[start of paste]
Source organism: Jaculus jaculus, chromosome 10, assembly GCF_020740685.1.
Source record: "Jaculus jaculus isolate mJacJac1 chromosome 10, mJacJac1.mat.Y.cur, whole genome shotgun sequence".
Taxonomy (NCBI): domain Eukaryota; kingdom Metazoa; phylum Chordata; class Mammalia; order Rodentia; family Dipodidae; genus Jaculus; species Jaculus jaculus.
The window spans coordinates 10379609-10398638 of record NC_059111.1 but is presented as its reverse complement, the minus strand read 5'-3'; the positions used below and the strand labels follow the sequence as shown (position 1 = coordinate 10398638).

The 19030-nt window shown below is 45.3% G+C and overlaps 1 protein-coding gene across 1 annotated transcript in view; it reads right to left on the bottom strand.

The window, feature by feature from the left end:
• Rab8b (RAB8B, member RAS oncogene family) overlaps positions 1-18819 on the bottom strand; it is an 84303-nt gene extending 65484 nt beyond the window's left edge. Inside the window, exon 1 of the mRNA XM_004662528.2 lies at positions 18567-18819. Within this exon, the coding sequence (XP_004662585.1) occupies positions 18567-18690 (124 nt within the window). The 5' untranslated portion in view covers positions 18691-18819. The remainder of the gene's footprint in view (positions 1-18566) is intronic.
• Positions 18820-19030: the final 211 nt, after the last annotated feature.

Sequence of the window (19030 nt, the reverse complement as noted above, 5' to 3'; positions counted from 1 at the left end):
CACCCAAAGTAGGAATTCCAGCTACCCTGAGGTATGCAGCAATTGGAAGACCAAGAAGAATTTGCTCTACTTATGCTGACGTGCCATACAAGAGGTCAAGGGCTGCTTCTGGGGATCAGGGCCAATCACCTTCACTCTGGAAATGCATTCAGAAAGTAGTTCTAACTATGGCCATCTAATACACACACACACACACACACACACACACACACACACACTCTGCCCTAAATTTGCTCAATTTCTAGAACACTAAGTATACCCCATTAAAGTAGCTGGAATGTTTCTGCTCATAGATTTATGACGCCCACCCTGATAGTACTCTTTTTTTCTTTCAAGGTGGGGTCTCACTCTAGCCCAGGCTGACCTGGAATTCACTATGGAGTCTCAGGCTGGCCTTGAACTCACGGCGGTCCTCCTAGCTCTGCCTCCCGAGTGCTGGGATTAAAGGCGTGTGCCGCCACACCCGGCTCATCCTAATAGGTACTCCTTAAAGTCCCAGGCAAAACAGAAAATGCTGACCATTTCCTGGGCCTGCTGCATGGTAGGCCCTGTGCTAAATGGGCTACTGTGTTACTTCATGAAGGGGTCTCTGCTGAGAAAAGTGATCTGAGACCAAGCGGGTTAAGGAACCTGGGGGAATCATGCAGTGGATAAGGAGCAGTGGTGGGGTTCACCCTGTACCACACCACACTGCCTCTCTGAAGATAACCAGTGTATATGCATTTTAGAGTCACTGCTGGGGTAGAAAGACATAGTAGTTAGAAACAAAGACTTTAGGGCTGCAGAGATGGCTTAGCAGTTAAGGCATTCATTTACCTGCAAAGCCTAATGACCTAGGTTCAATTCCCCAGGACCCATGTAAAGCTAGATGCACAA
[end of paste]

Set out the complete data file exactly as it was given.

Source organism: Jaculus jaculus, chromosome 10, assembly GCF_020740685.1.
Source record: "Jaculus jaculus isolate mJacJac1 chromosome 10, mJacJac1.mat.Y.cur, whole genome shotgun sequence".
Taxonomy (NCBI): domain Eukaryota; kingdom Metazoa; phylum Chordata; class Mammalia; order Rodentia; family Dipodidae; genus Jaculus; species Jaculus jaculus.
The window spans coordinates 10379609-10398638 of record NC_059111.1 but is presented as its reverse complement, the minus strand read 5'-3'; the positions used below and the strand labels follow the sequence as shown (position 1 = coordinate 10398638).

The 19030-nt window shown below is 45.3% G+C and overlaps 1 protein-coding gene across 1 annotated transcript in view; it reads right to left on the bottom strand.

The window, feature by feature from the left end:
• Rab8b (RAB8B, member RAS oncogene family) overlaps positions 1-18819 on the bottom strand; it is an 84303-nt gene extending 65484 nt beyond the window's left edge. Inside the window, exon 1 of the mRNA XM_004662528.2 lies at positions 18567-18819. Within this exon, the coding sequence (XP_004662585.1) occupies positions 18567-18690 (124 nt within the window). The 5' untranslated portion in view covers positions 18691-18819. The remainder of the gene's footprint in view (positions 1-18566) is intronic.
• Positions 18820-19030: the final 211 nt, after the last annotated feature.

Sequence of the window (19030 nt, the reverse complement as noted above, 5' to 3'; positions counted from 1 at the left end):
CACCCAAAGTAGGAATTCCAGCTACCCTGAGGTATGCAGCAATTGGAAGACCAAGAAGAATTTGCTCTACTTATGCTGACGTGCCATACAAGAGGTCAAGGGCTGCTTCTGGGGATCAGGGCCAATCACCTTCACTCTGGAAATGCATTCAGAAAGTAGTTCTAACTATGGCCATCTAATACACACACACACACACACACACACACACACACACACACTCTGCCCTAAATTTGCTCAATTTCTAGAACACTAAGTATACCCCATTAAAGTAGCTGGAATGTTTCTGCTCATAGATTTATGACGCCCACCCTGATAGTACTCTTTTTTTCTTTCAAGGTGGGGTCTCACTCTAGCCCAGGCTGACCTGGAATTCACTATGGAGTCTCAGGCTGGCCTTGAACTCACGGCGGTCCTCCTAGCTCTGCCTCCCGAGTGCTGGGATTAAAGGCGTGTGCCGCCACACCCGGCTCATCCTAATAGGTACTCCTTAAAGTCCCAGGCAAAACAGAAAATGCTGACCATTTCCTGGGCCTGCTGCATGGTAGGCCCTGTGCTAAATGGGCTACTGTGTTACTTCATGAAGGGGTCTCTGCTGAGAAAAGTGATCTGAGACCAAGCGGGTTAAGGAACCTGGGGGAATCATGCAGTGGATAAGGAGCAGTGGTGGGGTTCACCCTGTACCACACCACACTGCCTCTCTGAAGATAACCAGTGTATATGCATTTTAGAGTCACTGCTGGGGTAGAAAGACATAGTAGTTAGAAACAAAGACTTTAGGGCTGCAGAGATGGCTTAGCAGTTAAGGCATTCATTTACCTGCAAAGCCTAATGACCTAGGTTCAATTCCCCAGGACCCATGTAAAGCTAGATGCACAA